When Shaw heard the news, he confronted Wasserman Schultz on the floor and told her that the tradition among members of the Florida delegation is to refrain from working against one another. Wasserman Schultz reminded Shaw that several Florida Republicans had worked against Rep. Karen L. Thurman (D-Fla.), who was defeated in 2002.
"I was really polite and said the pact didn't seem to have held very solidly," Wasserman Schultz recalled. "I guess he thought he was speaking to someone who had just begun their political career that day."
Emanuel says of his newcomer colleagues, "They're willing to dust it up, and that's what it's going to take."
They have run into their share of friction. Pelosi has gone back and forth with Ryan over his abortion proposal, worried that certain provisions could dilute the traditional Democratic position backing abortion rights. And Emanuel got into a spat with senior Hispanic House Democrats over the hiring of a campaign committee aide they were pushing.
In the Senate, newer faces must vie with Democratic presidential aspirants for media attention. Two who are breaking through are Obama, 44, and Sen. Mark Pryor (D-Ark.), 42, one of 22 Senate Democrats who supported John G. Roberts Jr. as chief justice of the United States. Yesterday, Pryor gave the Democratic response to Bush's radio address.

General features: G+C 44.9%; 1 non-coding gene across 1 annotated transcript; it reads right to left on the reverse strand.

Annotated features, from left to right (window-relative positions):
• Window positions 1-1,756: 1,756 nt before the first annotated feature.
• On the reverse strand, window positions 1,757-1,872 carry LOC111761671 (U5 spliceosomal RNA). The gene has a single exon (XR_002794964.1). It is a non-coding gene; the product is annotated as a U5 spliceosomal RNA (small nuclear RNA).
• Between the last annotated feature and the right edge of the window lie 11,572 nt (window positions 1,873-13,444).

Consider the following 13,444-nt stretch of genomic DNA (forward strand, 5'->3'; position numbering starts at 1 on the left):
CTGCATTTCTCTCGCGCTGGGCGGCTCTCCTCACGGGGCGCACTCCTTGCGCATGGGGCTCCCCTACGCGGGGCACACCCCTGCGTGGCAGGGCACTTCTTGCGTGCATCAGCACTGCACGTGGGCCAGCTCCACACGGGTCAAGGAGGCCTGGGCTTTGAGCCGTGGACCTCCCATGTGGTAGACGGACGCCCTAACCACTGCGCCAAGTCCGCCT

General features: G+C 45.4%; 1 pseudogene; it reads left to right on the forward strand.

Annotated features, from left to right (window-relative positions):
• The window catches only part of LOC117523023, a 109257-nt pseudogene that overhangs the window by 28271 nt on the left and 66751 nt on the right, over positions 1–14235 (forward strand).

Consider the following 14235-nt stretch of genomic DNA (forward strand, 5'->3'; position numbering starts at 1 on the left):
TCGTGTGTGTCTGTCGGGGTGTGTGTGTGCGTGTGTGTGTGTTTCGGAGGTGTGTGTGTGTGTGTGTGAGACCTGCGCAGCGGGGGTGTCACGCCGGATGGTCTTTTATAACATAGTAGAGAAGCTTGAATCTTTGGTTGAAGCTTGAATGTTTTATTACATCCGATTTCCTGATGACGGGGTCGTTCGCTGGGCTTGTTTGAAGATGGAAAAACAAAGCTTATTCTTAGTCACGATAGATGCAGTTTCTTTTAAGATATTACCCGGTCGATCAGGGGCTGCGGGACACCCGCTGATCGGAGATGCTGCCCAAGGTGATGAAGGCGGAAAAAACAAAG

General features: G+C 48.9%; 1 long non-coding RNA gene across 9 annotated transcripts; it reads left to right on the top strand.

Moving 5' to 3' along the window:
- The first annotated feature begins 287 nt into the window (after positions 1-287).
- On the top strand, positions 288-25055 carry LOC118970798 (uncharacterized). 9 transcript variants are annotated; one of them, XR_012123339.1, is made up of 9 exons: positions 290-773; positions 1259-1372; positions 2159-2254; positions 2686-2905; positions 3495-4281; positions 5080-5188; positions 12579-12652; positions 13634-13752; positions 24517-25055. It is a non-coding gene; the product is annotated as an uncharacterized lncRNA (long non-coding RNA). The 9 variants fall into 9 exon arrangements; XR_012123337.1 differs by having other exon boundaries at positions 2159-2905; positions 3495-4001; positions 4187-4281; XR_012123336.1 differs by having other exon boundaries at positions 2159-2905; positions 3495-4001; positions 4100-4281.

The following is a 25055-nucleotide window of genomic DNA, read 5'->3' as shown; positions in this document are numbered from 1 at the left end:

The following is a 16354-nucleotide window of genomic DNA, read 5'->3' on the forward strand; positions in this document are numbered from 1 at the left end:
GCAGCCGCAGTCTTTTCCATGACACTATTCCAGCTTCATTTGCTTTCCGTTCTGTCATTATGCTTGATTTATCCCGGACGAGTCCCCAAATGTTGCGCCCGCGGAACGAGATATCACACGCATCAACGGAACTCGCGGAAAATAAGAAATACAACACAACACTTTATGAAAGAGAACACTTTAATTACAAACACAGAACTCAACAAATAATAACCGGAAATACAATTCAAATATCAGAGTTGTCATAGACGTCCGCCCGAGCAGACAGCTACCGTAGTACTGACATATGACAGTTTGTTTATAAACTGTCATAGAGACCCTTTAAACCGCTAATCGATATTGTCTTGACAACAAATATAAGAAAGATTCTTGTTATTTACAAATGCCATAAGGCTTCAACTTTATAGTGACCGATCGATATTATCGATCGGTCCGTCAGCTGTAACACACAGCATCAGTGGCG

"One of the advantages of having a lot of new blood in the Senate is that we don't necessarily come to the chamber with a lot of baggage from past battles," Pryor said. "A lot of my senior colleagues vividly remember the Bork nomination. I don't care about Robert Bork. That's in the past, and I don't think we ought to dwell on that."
Obama, a former Illinois legislator, voted against Roberts but defended Pryor and other Democratic supporters on the Daily Kos blog. Like many new-generation Democrats, he is impatient with the rigidity expressed by some of the party's old-line liberal interest groups, believing the public takes a more nuanced view of issues such as abortion and affirmative action.
"When we lash out at those who share our fundamental values because they have not met the criteria of every single item on our progressive 'checklist,' then we are essentially preventing them from thinking in new ways about problems," Obama wrote.
Pelosi says House and Senate leaders will soon lay out a slate of new ideas, similar to the "Contract With America" that the GOP used to attract voters in 1994, when it took back control of Congress.
One group that Democrats want to tap is veterans and active military members, who have seen their benefits cut or frozen as part of an ongoing budget squeeze. Rep. Artur Davis (D-Ala.), a second-term House member, believes Republicans could pay heavily at the polls throughout the South for overlooking this crucial voting group.
"When I see white male Alabamians shaking their heads, that tells me there are opportunities for Democrats to make major inroads," Davis said.